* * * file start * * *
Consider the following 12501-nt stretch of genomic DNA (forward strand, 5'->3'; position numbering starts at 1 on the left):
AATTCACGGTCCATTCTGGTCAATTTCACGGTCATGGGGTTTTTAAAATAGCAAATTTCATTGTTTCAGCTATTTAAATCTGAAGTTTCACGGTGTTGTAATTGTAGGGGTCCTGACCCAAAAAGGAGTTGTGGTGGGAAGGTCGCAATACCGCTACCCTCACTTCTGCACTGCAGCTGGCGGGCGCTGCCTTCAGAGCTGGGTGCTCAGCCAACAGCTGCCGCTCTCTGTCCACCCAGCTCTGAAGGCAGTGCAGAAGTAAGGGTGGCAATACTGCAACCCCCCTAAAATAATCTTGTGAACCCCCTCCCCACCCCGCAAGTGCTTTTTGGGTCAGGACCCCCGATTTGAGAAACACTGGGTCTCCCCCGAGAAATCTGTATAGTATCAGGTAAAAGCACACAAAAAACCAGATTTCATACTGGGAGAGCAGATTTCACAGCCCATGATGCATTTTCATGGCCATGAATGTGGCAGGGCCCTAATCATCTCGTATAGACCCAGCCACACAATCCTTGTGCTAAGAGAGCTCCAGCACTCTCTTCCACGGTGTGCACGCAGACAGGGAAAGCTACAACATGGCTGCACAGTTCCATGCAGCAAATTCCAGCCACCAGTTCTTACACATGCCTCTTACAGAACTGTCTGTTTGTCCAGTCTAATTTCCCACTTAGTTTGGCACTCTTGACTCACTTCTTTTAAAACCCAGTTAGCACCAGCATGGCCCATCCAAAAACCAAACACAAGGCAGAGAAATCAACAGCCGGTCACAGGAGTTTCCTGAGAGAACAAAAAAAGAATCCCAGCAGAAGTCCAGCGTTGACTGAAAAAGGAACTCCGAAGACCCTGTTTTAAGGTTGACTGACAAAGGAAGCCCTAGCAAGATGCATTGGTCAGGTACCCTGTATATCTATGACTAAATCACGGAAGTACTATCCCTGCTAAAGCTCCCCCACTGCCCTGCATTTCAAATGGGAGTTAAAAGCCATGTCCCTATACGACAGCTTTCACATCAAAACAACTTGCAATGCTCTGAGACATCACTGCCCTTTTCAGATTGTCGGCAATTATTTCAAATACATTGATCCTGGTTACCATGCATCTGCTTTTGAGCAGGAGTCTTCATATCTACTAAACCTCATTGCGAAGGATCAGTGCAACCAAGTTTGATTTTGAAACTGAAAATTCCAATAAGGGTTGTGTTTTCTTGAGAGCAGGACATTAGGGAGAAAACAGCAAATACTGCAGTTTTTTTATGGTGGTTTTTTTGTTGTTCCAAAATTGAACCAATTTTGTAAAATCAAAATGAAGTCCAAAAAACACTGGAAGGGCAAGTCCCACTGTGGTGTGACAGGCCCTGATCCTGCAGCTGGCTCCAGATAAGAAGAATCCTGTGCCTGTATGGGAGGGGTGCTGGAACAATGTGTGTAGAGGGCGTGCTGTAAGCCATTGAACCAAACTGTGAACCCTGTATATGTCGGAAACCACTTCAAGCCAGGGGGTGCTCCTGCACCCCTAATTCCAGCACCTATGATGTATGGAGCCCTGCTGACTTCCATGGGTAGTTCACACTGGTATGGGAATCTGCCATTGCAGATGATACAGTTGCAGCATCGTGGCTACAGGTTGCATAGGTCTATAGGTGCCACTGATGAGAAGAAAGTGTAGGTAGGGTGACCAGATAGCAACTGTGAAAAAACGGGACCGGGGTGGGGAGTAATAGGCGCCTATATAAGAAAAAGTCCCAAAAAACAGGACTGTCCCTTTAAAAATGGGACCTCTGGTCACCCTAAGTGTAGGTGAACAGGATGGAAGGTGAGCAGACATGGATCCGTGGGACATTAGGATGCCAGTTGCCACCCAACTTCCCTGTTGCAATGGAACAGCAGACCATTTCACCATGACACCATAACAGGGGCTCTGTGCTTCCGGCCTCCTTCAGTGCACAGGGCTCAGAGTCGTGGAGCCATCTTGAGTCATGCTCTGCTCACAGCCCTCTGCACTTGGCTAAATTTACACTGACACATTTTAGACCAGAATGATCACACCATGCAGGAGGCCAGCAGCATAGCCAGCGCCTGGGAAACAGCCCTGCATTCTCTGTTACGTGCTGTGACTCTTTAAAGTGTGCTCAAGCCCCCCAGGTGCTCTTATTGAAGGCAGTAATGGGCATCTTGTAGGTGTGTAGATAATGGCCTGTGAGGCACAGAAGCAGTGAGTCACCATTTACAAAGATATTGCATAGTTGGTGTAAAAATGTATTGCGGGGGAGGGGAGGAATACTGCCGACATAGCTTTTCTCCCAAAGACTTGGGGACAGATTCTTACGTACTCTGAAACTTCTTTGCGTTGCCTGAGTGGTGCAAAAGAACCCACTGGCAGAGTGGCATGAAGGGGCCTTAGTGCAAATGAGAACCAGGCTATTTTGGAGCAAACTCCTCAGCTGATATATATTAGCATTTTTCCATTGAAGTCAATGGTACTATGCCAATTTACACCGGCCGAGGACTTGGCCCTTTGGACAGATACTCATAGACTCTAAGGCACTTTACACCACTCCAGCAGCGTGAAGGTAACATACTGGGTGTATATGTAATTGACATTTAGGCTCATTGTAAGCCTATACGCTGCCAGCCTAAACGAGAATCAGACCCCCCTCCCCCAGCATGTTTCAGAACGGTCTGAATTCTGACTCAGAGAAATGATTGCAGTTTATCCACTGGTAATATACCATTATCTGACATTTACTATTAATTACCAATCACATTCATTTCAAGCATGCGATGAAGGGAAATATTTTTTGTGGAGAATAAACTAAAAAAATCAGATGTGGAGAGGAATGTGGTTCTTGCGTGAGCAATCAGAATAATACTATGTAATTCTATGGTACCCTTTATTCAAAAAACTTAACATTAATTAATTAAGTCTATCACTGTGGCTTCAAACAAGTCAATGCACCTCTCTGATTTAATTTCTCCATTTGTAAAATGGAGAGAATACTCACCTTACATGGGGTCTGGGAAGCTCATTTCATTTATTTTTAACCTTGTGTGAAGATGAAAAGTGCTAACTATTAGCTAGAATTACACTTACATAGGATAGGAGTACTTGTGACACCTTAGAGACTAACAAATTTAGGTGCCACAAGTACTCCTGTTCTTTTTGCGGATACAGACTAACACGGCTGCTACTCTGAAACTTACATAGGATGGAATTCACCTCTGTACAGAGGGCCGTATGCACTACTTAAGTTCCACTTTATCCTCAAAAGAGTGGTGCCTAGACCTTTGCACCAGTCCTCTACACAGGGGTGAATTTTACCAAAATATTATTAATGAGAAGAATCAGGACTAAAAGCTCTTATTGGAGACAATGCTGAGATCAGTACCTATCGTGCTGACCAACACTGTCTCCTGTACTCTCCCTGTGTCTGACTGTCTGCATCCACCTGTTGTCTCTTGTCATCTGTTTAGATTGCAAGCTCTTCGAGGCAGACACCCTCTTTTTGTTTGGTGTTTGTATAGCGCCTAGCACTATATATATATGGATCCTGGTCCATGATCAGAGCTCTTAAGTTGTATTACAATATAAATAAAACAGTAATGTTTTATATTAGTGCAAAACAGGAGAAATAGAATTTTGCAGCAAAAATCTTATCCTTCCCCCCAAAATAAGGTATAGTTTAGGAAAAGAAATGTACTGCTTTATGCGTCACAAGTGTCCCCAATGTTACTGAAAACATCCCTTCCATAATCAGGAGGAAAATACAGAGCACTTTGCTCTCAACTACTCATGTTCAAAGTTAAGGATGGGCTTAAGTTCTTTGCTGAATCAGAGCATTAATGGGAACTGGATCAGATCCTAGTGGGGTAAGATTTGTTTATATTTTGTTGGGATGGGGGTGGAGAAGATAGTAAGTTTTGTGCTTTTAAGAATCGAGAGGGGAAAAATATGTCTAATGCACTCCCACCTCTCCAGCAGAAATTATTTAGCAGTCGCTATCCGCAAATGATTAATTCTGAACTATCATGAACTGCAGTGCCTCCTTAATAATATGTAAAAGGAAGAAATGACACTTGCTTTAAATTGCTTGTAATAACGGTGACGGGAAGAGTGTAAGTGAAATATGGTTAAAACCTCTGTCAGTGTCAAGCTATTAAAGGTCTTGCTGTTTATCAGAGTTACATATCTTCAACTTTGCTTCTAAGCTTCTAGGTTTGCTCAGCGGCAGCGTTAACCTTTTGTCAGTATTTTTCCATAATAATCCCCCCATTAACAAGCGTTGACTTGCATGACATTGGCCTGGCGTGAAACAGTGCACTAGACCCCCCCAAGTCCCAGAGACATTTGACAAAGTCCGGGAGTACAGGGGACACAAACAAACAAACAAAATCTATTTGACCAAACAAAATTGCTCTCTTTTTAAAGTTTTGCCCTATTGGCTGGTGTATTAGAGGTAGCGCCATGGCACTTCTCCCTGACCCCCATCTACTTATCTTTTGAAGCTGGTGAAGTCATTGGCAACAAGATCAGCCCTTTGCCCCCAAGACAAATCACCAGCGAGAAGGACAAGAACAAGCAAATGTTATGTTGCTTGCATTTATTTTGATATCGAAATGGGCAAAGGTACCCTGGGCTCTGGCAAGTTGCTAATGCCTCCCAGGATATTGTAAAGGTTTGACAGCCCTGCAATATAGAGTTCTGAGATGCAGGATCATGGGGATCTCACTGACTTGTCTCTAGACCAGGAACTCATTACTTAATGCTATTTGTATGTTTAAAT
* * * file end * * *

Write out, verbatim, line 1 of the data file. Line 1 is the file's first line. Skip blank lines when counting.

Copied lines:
Consider the following 12501-nt stretch of genomic DNA (forward strand, 5'->3'; position numbering starts at 1 on the left):